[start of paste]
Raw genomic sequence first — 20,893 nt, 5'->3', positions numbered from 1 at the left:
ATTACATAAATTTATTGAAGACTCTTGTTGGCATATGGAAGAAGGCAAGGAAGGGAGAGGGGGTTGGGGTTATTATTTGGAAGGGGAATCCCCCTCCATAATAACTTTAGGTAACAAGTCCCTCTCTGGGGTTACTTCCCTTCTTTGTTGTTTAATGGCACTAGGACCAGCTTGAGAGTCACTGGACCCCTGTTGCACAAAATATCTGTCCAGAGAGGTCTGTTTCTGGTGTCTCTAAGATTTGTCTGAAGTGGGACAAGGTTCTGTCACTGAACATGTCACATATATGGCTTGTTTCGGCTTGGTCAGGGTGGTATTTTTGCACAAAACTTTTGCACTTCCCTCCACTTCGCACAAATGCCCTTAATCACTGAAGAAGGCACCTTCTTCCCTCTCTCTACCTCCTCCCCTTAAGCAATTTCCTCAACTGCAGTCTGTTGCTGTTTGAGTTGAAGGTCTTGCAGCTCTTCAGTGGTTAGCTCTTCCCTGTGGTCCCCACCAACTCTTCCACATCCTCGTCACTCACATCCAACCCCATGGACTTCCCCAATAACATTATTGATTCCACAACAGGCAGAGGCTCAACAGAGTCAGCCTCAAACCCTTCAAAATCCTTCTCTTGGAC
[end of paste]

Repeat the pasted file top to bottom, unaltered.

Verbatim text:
Raw genomic sequence first — 20,893 nt, 5'->3', positions numbered from 1 at the left:
ATTACATAAATTTATTGAAGACTCTTGTTGGCATATGGAAGAAGGCAAGGAAGGGAGAGGGGGTTGGGGTTATTATTTGGAAGGGGAATCCCCCTCCATAATAACTTTAGGTAACAAGTCCCTCTCTGGGGTTACTTCCCTTCTTTGTTGTTTAATGGCACTAGGACCAGCTTGAGAGTCACTGGACCCCTGTTGCACAAAATATCTGTCCAGAGAGGTCTGTTTCTGGTGTCTCTAAGATTTGTCTGAAGTGGGACAAGGTTCTGTCACTGAACATGTCACATATATGGCTTGTTTCGGCTTGGTCAGGGTGGTATTTTTGCACAAAACTTTTGCACTTCCCTCCACTTCGCACAAATGCCCTTAATCACTGAAGAAGGCACCTTCTTCCCTCTCTCTACCTCCTCCCCTTAAGCAATTTCCTCAACTGCAGTCTGTTGCTGTTTGAGTTGAAGGTCTTGCAGCTCTTCAGTGGTTAGCTCTTCCCTGTGGTCCCCACCAACTCTTCCACATCCTCGTCACTCACATCCAACCCCATGGACTTCCCCAATAACATTATTGATTCCACAACAGGCAGAGGCTCAACAGAGTCAGCCTCAAACCCTTCAAAATCCTTCTCTTGGAC